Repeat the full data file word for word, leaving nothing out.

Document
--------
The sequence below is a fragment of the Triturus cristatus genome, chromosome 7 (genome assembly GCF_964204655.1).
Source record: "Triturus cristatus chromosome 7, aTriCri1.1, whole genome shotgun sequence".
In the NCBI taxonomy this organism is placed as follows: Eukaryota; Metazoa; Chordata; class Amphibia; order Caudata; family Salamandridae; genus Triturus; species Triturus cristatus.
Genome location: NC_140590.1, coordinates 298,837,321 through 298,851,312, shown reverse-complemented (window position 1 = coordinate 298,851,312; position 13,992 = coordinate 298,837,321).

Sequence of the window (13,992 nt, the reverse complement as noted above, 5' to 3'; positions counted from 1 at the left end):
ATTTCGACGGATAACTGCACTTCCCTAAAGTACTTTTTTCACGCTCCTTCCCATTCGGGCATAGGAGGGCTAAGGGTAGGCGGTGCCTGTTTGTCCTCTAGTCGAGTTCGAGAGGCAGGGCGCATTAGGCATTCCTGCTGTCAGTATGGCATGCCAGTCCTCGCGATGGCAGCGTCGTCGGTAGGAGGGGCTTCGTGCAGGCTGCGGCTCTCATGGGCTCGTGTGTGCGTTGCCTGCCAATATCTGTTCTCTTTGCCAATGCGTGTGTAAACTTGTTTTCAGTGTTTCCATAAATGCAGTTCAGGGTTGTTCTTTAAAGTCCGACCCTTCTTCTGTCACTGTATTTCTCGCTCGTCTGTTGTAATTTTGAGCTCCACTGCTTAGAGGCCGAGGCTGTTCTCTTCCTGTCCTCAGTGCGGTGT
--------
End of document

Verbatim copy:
The sequence below is a fragment of the Triturus cristatus genome, chromosome 7 (genome assembly GCF_964204655.1).
Source record: "Triturus cristatus chromosome 7, aTriCri1.1, whole genome shotgun sequence".
In the NCBI taxonomy this organism is placed as follows: Eukaryota; Metazoa; Chordata; class Amphibia; order Caudata; family Salamandridae; genus Triturus; species Triturus cristatus.
Genome location: NC_140590.1, coordinates 298,837,321 through 298,851,312, shown reverse-complemented (window position 1 = coordinate 298,851,312; position 13,992 = coordinate 298,837,321).

Sequence of the window (13,992 nt, the reverse complement as noted above, 5' to 3'; positions counted from 1 at the left end):
ATTTCGACGGATAACTGCACTTCCCTAAAGTACTTTTTTCACGCTCCTTCCCATTCGGGCATAGGAGGGCTAAGGGTAGGCGGTGCCTGTTTGTCCTCTAGTCGAGTTCGAGAGGCAGGGCGCATTAGGCATTCCTGCTGTCAGTATGGCATGCCAGTCCTCGCGATGGCAGCGTCGTCGGTAGGAGGGGCTTCGTGCAGGCTGCGGCTCTCATGGGCTCGTGTGTGCGTTGCCTGCCAATATCTGTTCTCTTTGCCAATGCGTGTGTAAACTTGTTTTCAGTGTTTCCATAAATGCAGTTCAGGGTTGTTCTTTAAAGTCCGACCCTTCTTCTGTCACTGTATTTCTCGCTCGTCTGTTGTAATTTTGAGCTCCACTGCTTAGAGGCCGAGGCTGTTCTCTTCCTGTCCTCAGTGCGGTGT